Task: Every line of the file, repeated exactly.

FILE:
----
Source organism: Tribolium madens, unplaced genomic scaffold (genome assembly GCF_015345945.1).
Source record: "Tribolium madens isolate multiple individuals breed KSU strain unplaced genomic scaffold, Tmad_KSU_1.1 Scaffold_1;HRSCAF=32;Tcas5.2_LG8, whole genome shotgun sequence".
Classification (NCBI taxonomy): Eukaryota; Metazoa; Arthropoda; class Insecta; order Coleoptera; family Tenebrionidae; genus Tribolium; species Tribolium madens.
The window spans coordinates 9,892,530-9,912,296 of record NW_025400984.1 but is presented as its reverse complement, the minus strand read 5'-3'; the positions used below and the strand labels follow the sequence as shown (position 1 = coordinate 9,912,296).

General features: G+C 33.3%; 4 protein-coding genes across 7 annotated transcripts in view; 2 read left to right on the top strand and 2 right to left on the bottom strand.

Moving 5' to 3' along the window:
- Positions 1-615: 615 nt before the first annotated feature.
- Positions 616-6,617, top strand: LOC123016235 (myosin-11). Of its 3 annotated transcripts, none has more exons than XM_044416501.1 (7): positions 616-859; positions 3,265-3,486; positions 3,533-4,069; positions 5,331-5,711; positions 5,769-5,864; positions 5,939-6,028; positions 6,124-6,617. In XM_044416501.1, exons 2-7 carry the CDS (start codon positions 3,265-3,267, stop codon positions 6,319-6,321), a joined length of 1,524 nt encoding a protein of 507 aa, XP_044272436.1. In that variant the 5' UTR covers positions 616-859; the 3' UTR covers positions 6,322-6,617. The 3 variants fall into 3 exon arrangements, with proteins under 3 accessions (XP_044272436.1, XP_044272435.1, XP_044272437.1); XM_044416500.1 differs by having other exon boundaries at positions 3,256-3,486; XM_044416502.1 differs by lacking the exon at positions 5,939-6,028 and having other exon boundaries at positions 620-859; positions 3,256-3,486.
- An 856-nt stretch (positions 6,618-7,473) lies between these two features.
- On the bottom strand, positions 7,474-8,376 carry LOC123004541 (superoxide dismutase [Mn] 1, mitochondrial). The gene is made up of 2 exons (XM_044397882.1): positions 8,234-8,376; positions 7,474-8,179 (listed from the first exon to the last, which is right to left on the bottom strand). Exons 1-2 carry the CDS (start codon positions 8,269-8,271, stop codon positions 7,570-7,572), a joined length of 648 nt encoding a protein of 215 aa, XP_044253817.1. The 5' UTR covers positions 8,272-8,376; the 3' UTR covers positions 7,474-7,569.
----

Source organism: Tribolium madens, unplaced genomic scaffold (genome assembly GCF_015345945.1).
Source record: "Tribolium madens isolate multiple individuals breed KSU strain unplaced genomic scaffold, Tmad_KSU_1.1 Scaffold_1;HRSCAF=32;Tcas5.2_LG8, whole genome shotgun sequence".
Classification (NCBI taxonomy): Eukaryota; Metazoa; Arthropoda; class Insecta; order Coleoptera; family Tenebrionidae; genus Tribolium; species Tribolium madens.
The window spans coordinates 9,892,530-9,912,296 of record NW_025400984.1 but is presented as its reverse complement, the minus strand read 5'-3'; the positions used below and the strand labels follow the sequence as shown (position 1 = coordinate 9,912,296).

General features: G+C 33.3%; 4 protein-coding genes across 7 annotated transcripts in view; 2 read left to right on the top strand and 2 right to left on the bottom strand.

Moving 5' to 3' along the window:
- Positions 1-615: 615 nt before the first annotated feature.
- Positions 616-6,617, top strand: LOC123016235 (myosin-11). Of its 3 annotated transcripts, none has more exons than XM_044416501.1 (7): positions 616-859; positions 3,265-3,486; positions 3,533-4,069; positions 5,331-5,711; positions 5,769-5,864; positions 5,939-6,028; positions 6,124-6,617. In XM_044416501.1, exons 2-7 carry the CDS (start codon positions 3,265-3,267, stop codon positions 6,319-6,321), a joined length of 1,524 nt encoding a protein of 507 aa, XP_044272436.1. In that variant the 5' UTR covers positions 616-859; the 3' UTR covers positions 6,322-6,617. The 3 variants fall into 3 exon arrangements, with proteins under 3 accessions (XP_044272436.1, XP_044272435.1, XP_044272437.1); XM_044416500.1 differs by having other exon boundaries at positions 3,256-3,486; XM_044416502.1 differs by lacking the exon at positions 5,939-6,028 and having other exon boundaries at positions 620-859; positions 3,256-3,486.
- An 856-nt stretch (positions 6,618-7,473) lies between these two features.
- On the bottom strand, positions 7,474-8,376 carry LOC123004541 (superoxide dismutase [Mn] 1, mitochondrial). The gene is made up of 2 exons (XM_044397882.1): positions 8,234-8,376; positions 7,474-8,179 (listed from the first exon to the last, which is right to left on the bottom strand). Exons 1-2 carry the CDS (start codon positions 8,269-8,271, stop codon positions 7,570-7,572), a joined length of 648 nt encoding a protein of 215 aa, XP_044253817.1. The 5' UTR covers positions 8,272-8,376; the 3' UTR covers positions 7,474-7,569.